Smart Machines Are in Our Future, Whether We Like It Or Not

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As the world becomes more complex, it rewards people who can deal effectively with complexity. So does this mean that income inequality is inevitably going to increase, as highly-educated elites gain a bigger and bigger advantage over the less educated? Ryan Avent, responding to Brink Lindsey’s new ebook, Human Capitalism, isn’t so sure. After all, the Industrial Revolution produced such high economic growth that even as less skilled workers replaced artisans, they ended up earning more money:

Now it could be the case that that era was the abberration and the more recent period of rising skill premiums and increased inequality the norm. But it’s also possible that just as an earlier era of rising complexity erased the premiums earned by skilled craftsmen and transferred them to human cogs, a new period of innovation in machine thinking could wipe away the premium now commanded by many of today’s craftsmen—doctors, lawyers, designers, engineers, and so on—and reallocate the gains to the hoi polloi.

It seems to me that the nature of the complementarities between human workers and an enormously complex economy are incredibly uncertain and difficult to predict. I also imagine there are many possible equilibria out there, and that which of those obtain is not unrelated to things like bargaining power. So while I endorse many of Mr Lindsey’s conclusions and policy recommendations, which include things like a focus on early childhood education, I’m less sure that past economic performance is indicative of future results.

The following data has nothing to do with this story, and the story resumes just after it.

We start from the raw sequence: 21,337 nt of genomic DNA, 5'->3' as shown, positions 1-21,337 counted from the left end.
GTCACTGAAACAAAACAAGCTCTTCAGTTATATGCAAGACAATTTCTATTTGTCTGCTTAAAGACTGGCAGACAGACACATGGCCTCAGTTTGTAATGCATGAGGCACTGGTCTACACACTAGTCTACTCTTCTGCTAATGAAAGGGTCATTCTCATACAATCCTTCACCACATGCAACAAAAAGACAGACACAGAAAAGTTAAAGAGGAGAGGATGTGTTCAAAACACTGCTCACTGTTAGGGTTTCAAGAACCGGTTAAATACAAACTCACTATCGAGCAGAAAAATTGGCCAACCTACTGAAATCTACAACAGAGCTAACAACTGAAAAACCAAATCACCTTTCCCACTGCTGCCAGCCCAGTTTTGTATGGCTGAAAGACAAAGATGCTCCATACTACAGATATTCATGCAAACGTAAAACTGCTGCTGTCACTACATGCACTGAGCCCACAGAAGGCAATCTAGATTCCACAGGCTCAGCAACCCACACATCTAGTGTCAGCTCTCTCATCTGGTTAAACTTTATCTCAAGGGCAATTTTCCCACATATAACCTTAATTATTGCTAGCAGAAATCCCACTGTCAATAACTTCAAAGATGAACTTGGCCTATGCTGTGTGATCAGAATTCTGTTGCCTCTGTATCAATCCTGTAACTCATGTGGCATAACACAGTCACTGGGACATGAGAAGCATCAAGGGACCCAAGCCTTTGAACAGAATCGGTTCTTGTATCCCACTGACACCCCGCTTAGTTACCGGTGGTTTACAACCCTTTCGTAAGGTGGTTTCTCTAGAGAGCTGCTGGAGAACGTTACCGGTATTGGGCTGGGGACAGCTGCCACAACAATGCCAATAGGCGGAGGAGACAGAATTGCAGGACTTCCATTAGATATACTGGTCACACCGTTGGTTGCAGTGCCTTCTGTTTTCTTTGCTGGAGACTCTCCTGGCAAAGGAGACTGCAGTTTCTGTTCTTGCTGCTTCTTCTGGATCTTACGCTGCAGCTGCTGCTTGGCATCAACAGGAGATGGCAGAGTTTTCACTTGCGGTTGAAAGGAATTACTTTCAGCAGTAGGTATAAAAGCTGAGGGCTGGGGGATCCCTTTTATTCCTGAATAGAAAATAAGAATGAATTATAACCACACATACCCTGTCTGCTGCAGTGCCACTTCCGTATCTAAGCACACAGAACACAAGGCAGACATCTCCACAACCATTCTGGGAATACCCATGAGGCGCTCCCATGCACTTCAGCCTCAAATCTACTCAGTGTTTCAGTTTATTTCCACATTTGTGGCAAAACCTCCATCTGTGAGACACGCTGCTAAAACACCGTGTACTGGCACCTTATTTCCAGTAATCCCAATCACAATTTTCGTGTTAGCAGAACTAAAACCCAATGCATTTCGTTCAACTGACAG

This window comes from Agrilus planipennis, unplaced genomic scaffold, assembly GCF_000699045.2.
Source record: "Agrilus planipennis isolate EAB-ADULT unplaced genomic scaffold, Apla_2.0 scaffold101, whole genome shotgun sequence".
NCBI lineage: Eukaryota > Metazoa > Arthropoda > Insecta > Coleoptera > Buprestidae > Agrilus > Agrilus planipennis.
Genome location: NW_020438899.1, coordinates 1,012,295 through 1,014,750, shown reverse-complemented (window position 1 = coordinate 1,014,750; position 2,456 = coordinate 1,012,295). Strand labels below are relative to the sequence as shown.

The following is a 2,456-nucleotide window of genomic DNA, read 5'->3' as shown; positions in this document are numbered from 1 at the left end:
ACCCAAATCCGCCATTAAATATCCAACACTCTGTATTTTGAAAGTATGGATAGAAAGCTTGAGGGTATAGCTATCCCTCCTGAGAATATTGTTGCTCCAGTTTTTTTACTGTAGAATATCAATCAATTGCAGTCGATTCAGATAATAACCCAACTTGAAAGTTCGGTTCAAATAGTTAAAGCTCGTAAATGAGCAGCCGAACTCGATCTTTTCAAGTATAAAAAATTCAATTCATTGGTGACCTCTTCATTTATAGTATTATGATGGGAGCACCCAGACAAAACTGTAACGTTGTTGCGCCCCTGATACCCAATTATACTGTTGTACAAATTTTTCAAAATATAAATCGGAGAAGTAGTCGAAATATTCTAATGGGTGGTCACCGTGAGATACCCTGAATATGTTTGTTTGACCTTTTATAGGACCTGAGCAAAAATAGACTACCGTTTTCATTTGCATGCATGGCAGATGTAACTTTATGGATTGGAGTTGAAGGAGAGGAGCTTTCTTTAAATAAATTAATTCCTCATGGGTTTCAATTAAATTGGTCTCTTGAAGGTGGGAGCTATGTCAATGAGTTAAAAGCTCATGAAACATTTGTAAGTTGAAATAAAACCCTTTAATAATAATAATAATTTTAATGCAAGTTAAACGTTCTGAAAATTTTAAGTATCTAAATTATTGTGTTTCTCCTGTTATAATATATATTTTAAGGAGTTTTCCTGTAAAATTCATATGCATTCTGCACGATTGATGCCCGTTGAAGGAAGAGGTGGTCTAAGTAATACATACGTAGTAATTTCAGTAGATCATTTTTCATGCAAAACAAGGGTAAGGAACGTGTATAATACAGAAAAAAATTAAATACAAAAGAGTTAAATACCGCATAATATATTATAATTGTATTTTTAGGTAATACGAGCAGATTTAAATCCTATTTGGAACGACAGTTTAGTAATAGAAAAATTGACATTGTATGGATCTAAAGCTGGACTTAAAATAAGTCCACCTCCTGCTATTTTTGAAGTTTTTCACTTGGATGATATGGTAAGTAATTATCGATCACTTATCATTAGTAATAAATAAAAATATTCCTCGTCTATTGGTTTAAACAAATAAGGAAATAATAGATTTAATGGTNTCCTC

I agree, especially with Ryan’s point that there’s a very high level of uncertainty about how this will play out. In fact, I’m mainly linking to this for exactly that reason: because I believe it’s something that deserves a lot of thought. Regardless of whether or not true artificial intelligence is in our near future, computer automation is bound to increase significantly, and in labor markets this is almost certain to shift even more bargaining power toward the owners of capital (who will own the machines) and away from unskilled and semi-skilled workers.

At least, that’s probably what will happen by default. If we don’t want it to happen, we’re going to have to think long and hard about how to stop it.

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Fact:

In-depth journalism that investigates the powerful takes real money and is so damn important right now.But it doesn’t take a Mother Jones investigation to know that billionaires and corporations will never fund the type of reporting (like they do politicians) we do that exists to help bring about change. Instead, our mission-driven journalism is made possible by people power, and has been for 46 years now since our founding as a non-profit.

In “TITLE TK” Monica Bauerlein writes about the perilous moment we’re in, and why it’s so important that we raise $325,000 by the time November’s midterms are decided so we can be ready to throw everything we have at the big issues facing the nation no matter what happens. Please help MoJo’s people-powered journalism with a donation today.

$400,000 to go!

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